Report: Carriers Get Hip to IP

The service provider router and switch market will finally stabilize in 2003, after steep declines from 2000 through 2002, according to market research published by Infonetics Research Inc. last week (see Infonetics: SPR Market Grows).

The firm anticipates a 9 percent dip in sales for the combined IP router and multiservice switch market in 2003, but it expects carriers to increase spending on this gear in 2004. It also predicts the combined IP router and multiservice switch market to reach $9.1 billion in 2006, an 88 percent increase from the $4.8 billion expected in 2003.

Demand for IP routers will drive this new wave of growth, says Infonetics' Kevin Mitchell, lead analyst of the report. In the second quarter of this year, according to the report, the worldwide service provider router market grew 4 percent from the previous quarter to $669 million. Most of this growth can be attributed to spending in the core router market.

While each market research firm slices and dices the market in different ways, all of them reported increased sales in the core router market during the second quarter (see Reports: Router Sales Grew in Q2). Dell'Oro Group said high-end router sales, a segment which includes core routers, grew 10 percent. Synergy Research Group Inc. said the market grew about 7 percent.

Regardless of whose numbers you cite, the trend is evident: Carriers are starting to spend money on building their IP/MPLS core networks. Such carriers as BellSouth Corp. (NYSE: BLS), Qwest Communications International Inc. (NYSE: Q), SBC Communications Inc. (NYSE: SBC), and Verizon Communications Inc. (NYSE: VZ) have already begun building out new IP networks as they work to migrate their legacy ATM networks to a converged IP/MPLS backbone.

In 2000, routers accounted for only 47 percent of the combined IP router/multiservice switch market. By 2001, it made up 54 percent of total sales. In the second quarter of 2003, routers accounted for 62 percent of sales.

Infonetics' Mitchell says carriers will continue to spend more of their capital expenditure budgets on IP routers, rather than on multiservice switching platforms, but he emphasizes that multiservice switching is far from dead. He says both product segments will likely continue to grow at consistent rates.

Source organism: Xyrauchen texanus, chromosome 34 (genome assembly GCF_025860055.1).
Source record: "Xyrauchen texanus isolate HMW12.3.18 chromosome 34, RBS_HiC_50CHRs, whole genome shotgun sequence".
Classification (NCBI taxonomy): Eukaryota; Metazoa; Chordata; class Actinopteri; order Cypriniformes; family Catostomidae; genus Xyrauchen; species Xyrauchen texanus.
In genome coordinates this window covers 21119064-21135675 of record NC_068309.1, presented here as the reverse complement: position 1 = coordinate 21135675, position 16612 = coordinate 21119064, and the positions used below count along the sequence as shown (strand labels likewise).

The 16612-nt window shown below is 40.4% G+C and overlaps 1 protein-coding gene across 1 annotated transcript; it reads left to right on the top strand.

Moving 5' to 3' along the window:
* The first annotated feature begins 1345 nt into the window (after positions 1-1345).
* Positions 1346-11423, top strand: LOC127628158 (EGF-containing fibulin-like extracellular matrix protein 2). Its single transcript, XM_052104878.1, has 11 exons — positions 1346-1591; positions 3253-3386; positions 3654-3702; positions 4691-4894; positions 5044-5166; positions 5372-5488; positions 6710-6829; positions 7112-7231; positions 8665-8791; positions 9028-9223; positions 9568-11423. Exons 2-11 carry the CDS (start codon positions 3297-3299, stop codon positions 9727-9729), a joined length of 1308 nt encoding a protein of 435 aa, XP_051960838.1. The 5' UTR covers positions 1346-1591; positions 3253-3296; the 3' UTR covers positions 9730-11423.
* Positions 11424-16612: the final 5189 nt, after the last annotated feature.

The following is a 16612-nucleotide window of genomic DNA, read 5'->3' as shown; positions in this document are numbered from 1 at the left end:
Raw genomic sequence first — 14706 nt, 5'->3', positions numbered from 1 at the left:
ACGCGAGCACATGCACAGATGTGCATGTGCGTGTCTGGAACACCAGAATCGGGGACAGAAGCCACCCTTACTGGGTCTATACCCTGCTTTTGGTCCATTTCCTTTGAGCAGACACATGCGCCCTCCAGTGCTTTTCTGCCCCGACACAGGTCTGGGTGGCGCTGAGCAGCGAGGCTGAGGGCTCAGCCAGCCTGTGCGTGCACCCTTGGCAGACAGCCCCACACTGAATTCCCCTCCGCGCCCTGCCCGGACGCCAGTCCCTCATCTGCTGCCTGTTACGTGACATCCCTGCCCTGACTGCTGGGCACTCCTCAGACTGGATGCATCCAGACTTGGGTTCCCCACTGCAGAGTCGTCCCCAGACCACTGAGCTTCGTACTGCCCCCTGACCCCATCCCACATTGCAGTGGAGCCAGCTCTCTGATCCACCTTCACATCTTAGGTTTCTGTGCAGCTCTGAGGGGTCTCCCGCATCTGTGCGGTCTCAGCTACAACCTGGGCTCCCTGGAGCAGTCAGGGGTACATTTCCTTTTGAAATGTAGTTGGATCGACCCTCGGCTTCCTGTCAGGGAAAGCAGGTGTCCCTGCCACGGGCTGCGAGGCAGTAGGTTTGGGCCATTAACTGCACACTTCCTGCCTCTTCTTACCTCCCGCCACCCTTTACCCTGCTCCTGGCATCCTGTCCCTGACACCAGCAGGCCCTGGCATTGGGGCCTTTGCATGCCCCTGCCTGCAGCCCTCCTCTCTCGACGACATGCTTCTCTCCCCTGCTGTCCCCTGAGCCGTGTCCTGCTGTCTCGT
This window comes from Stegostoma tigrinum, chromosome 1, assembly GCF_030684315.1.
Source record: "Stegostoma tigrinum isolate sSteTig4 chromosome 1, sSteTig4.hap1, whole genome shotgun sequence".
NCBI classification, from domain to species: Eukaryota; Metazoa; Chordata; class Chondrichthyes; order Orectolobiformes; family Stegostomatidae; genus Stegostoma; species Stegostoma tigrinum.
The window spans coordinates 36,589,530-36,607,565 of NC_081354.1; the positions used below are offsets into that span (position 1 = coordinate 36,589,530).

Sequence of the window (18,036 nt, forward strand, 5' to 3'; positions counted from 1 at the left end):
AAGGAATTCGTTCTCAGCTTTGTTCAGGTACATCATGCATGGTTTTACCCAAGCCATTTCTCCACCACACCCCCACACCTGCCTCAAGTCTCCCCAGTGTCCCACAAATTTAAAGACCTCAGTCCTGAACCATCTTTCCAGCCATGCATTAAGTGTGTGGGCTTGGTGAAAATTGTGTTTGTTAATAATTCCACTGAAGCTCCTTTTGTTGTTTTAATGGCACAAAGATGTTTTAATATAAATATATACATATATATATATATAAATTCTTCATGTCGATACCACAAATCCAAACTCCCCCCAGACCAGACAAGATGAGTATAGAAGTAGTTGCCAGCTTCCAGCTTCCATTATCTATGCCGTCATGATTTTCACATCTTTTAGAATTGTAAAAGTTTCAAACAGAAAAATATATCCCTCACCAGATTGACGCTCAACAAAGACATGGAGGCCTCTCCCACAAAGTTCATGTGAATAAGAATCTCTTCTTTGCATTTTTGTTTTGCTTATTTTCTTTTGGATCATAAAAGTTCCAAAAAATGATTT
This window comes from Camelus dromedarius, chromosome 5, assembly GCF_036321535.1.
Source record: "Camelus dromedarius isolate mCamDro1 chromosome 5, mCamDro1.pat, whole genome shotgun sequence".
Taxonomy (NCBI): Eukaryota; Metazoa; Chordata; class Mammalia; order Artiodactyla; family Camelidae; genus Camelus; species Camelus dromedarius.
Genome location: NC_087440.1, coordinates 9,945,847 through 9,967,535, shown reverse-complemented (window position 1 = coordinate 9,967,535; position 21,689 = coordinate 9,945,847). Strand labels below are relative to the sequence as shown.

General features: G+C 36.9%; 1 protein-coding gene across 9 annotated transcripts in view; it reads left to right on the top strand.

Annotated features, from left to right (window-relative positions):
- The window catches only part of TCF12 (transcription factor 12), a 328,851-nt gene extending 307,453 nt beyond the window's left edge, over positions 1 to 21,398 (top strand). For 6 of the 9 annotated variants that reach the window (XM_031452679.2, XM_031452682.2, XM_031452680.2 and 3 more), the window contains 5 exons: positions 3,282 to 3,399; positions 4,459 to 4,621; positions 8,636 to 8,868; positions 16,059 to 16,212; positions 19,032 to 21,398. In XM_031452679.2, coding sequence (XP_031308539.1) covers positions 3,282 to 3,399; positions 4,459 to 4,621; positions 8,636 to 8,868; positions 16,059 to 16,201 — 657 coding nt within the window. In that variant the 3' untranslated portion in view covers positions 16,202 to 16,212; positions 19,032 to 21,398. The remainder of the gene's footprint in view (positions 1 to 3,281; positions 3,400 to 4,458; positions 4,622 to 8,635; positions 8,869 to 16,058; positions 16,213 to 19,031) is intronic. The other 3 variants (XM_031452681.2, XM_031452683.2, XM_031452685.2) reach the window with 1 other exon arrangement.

"ATM and Frame Relay aren’t going away," he says. "Carriers will be migrating to IP, but they’ll still need newer-generation multiservice switches to get there."

This means that traditional ATM and Frame Relay switches from vendors such as Lucent Technologies Inc. (NYSE: LU) and Nortel Networks Corp. (NYSE/Toronto: NT) will likely fall by the wayside, while gear from companies such as WaveSmith, recently acquired by Ciena Corp. (Nasdaq: CIEN), and Vivace, acquired by Tellabs Inc. (Nasdaq: TLAB; Frankfurt: BTLA), will replace them (see Ciena Nabs WaveSmith and Tellabs Snags Vivace for $135M). This newer generation of multiservice switches combines IP switching and routing with ATM and Frame Relay switching.

"The multiservice switch market won’t ever get back to the highs of 1999 or 2000," Mitchell says. "But the newer products will help sustain growth."

— Marguerite Reardon, Senior Editor, Light Reading

slickmitzy 12/4/2012 | 11:31:15 PM
re: Report: Carriers Get Hip to IP Does someone know what do all those guys consider to be a service provider router ?
Take the cisco 7200 router for example. some SP are using it for broadband aggregation many for leased lines, but it's also a very popular router with big enterpises.
The cisco 7600 is the opposite example, it's a service provider oriented router, but it's also present in the enterprise market. and i'm even not talking about the fact that many people consider it to be a switch.
konafella 12/4/2012 | 11:31:10 PM
re: Report: Carriers Get Hip to IP "Does someone know what do all those guys consider to be a service provider router ?"

How about core SP router = Cisco GSR12000/12400, Juniper T-series, Juniper M160, Alcatel OBX, Avici T/S/Q

And edge SP router = Cisco OSR7600, Juniper M20/40, Juniper ERX, Redback SE800, Alcatel Timetra 7750, Laurel SE200

Make sense?

rbkoontz 12/4/2012 | 11:31:09 PM
re: Report: Carriers Get Hip to IP Slick has a valid question here. Cisco's biggest sales channel are the service providers themselves - who sell the routers to enterprises. Are these included in the numbers? I believe when Cisco reports "service provider" revenue - it includes reselling gear - which is totally bogus.
steviescmr 12/4/2012 | 11:31:03 PM
re: Report: Carriers Get Hip to IP Actually, konafella -- no, it does not make sense. way too simplistic.

You don't include the Vivace box. that routes, doesn't it? and what about riverstone? yes, they're mainly installed as metro ethernet switches, but what about the ones deployed as routers? are they counted? same goes for foundry--is a netiron an edge router or is it something else? how is it counted?

you also don't mention the redback 10000 box - why include the erx in your list and not the 10000? isn't erx mainly installed in bras apps? and what about cosine for that matter? again, a router, just with some extra service features.

the point here is that the edge router market is a lot more segmented than your list suggests. from the article it's not quite clear how infonetics carves it up. response?
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